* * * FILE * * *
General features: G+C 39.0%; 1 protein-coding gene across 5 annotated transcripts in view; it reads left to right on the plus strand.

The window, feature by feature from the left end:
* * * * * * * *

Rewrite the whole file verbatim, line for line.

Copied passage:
General features: G+C 39.0%; 1 protein-coding gene across 5 annotated transcripts in view; it reads left to right on the plus strand.

The window, feature by feature from the left end: